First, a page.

It’s been a chilly old Winter this year, and I trust you have had lovely festivities over the past couple of weeks.
Winter is an exciting time for me as a forager. While others bemoan the decline in wild edible plants, I on the other hand get all excited wondering what I can find and what I can prepare from the limited availability out on the land.
A couple of days ago, as I was taking the grand-urchins outside to play, my eyes took in the beauty of the ‘skeleton trees’ against grey sky, and the patterns and shapes they make.
Senses open up when I do this. And I love the natural form and structure devoid of any human mingling. Natural art right in front of us.
From the corner of my eye, I noticed some honey golden beech leaves on a hedge, and was immediately taken back to working with chef Paul Wedgwood in Edinburgh back in 2013.
Paul & Lisa own Wedgwood The Restaurant which was voted restaurant of the year outside London in 2016, leaving 10 michelin chefs in the dust. So no mediocrity there then!
At our event Paul had served up a broth, well actually it was more like a Japanese Dashi.
Dashi is a very simple stock usually made from water, dried kelp and bonito fish flakes.
And Paul had served his forest floor Dashi as a non-alcoholic aperitif using various dried tree leaves.
So it was this ‘memory whisper’ creeping in through my mind that made me pay a bit more attention to the Beech (Fagus sylvatica) I was walking past than I usually would.
Something was tugging at me to gather some of the leaves and simply plop them into hot water.
And so I did just that, while at the same time accidentally adding a couple of pine shoots that had inadvertently got mixed in with my leaves.
Although the resulting beverage was delicious, I wanted to try the leaves on their own. That tugging was just getting more forceful.
So yesterday I went out with my camera, gathering bags and my trusty secateurs, a fancy name for pruning clippers.
I gathered Mahonia flowers, Monterey pine shoots, and also a nice bag of dried Beech leaves direct from the plant.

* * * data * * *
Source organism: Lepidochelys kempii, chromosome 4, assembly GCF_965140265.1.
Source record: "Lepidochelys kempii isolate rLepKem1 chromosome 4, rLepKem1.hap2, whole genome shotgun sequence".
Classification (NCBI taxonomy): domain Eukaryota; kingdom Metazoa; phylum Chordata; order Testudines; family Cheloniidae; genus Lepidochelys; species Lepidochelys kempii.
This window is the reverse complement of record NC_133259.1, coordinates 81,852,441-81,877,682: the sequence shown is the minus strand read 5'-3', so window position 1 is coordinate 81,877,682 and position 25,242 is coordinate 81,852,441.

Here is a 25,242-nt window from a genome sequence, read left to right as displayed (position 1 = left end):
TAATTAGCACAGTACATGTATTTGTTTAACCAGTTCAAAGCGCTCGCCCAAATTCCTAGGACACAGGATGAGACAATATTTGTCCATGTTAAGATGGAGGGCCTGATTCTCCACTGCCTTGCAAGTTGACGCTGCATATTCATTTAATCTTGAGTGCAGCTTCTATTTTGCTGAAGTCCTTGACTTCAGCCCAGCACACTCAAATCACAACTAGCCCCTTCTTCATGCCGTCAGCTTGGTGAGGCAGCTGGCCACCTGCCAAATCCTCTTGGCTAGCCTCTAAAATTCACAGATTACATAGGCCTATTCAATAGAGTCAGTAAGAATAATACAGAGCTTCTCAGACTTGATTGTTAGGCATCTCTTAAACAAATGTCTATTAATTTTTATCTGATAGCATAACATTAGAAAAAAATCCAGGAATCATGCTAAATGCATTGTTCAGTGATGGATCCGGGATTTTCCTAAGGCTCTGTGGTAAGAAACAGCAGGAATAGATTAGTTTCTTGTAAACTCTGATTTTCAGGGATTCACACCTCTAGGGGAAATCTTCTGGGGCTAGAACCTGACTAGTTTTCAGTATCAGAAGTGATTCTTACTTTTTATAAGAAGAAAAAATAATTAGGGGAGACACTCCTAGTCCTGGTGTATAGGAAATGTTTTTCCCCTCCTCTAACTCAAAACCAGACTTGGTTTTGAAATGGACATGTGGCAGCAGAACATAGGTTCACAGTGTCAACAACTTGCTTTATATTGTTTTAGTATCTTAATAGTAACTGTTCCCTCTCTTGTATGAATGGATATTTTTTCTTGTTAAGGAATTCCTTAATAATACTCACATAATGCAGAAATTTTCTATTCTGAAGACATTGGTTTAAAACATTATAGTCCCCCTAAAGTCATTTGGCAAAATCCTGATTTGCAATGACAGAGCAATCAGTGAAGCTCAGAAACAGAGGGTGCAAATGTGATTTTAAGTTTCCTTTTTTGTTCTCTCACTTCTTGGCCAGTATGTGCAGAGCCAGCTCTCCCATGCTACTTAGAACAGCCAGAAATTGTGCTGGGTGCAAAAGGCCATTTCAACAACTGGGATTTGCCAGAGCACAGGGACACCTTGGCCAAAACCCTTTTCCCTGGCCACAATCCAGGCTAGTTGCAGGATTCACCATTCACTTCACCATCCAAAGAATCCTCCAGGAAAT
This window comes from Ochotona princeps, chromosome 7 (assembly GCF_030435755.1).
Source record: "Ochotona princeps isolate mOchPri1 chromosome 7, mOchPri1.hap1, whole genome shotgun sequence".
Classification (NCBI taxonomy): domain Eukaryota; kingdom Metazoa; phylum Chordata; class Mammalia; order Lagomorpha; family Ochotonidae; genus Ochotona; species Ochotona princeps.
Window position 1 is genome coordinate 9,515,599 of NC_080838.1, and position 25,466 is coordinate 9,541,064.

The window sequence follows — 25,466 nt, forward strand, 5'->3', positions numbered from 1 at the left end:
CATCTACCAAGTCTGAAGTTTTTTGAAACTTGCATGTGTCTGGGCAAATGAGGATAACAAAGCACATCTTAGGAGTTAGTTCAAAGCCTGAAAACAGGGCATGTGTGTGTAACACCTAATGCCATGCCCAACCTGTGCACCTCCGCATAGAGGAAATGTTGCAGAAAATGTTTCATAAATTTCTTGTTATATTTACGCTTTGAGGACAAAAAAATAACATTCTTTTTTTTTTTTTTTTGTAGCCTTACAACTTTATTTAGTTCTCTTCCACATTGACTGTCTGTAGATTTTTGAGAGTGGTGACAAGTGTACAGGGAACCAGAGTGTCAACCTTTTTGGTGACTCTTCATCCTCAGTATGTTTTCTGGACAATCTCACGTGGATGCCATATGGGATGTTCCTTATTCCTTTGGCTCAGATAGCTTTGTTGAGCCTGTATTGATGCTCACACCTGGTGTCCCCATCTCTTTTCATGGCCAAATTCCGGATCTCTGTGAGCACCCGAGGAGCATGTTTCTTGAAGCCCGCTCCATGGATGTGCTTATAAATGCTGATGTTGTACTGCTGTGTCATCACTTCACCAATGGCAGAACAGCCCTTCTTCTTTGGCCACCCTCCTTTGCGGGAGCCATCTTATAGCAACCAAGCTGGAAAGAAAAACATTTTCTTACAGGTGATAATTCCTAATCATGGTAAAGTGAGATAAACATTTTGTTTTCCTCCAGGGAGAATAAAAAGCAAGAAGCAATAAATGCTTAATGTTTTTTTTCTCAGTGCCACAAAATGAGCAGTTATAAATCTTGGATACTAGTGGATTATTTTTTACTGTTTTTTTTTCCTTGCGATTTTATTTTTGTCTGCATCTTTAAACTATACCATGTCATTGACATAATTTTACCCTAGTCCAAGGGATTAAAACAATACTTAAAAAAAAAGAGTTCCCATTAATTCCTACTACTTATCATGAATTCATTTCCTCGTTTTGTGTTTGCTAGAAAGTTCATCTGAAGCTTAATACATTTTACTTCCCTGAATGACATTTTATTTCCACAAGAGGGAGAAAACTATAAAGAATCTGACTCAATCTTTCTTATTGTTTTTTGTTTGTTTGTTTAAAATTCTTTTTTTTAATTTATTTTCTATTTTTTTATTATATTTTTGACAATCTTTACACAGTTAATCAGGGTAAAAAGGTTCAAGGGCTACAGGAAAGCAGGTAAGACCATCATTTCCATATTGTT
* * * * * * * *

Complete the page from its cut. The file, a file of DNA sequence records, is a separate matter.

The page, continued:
I’m wary of gathering straight from the forest floor, particularly in urban environments, due to the amount of domestic pet waste that seems to litter the environment.
The joy of skipping and kicking the dead leaves these days is more a hazard than when I was a boy!
So leaves in hand, I returned to my kitchen. I tested various steeping times, and came to a happy balance, where the flavours came through by using 5 grams of leaves and 500ml of boiling water.
I allowed the brew to infuse for 15 minutes, and the flavours (and colour) really came out. Less time than that and you won’t experience the true delights of this slightly off-beat beech leaf recipe.
Next time I think I will try 3 grams of leaves, and allow the concoction to steep for 25 minutes.
To me the flavours are reminiscent of a Japanese ryokucha tea, or Sencha as its usually known over here.
Someone asked me yesterday if there is any historical evidence of using beech leaves in this way. So I dug around, and found a few references to a tea being brewed like this, but as a medicine.
If you think of traditional black or green teas, the flavours are developed as a result of oxidation/fermentation.
For some reason I have a niggling in the back of my mind of someone mentioning that winter leaves left on the tree go through a similar process.
I have no evidence for this, but it is definitely something worth exploring.
CAUTION: Using brown dried leaves from Beech does come with some warnings however. In the past the plant has been used as an abortifacient, so if you are pregnant do not try this. Also there are tannins in the leaves which give its flavour, so if you are susceptible to kidney problems, please avoid this recipe.
Although I am not your Mother, you need to know that this is very much an experimental recipe and one you try at your own risk.
Robin is a forager and self-taught ethnobotanist. He specialises in wild edible plants and has been running foraging courses throughout the UK since 2008. He travels extensively documenting and recording the traditional and local uses of wild food plants in indigenous cultures.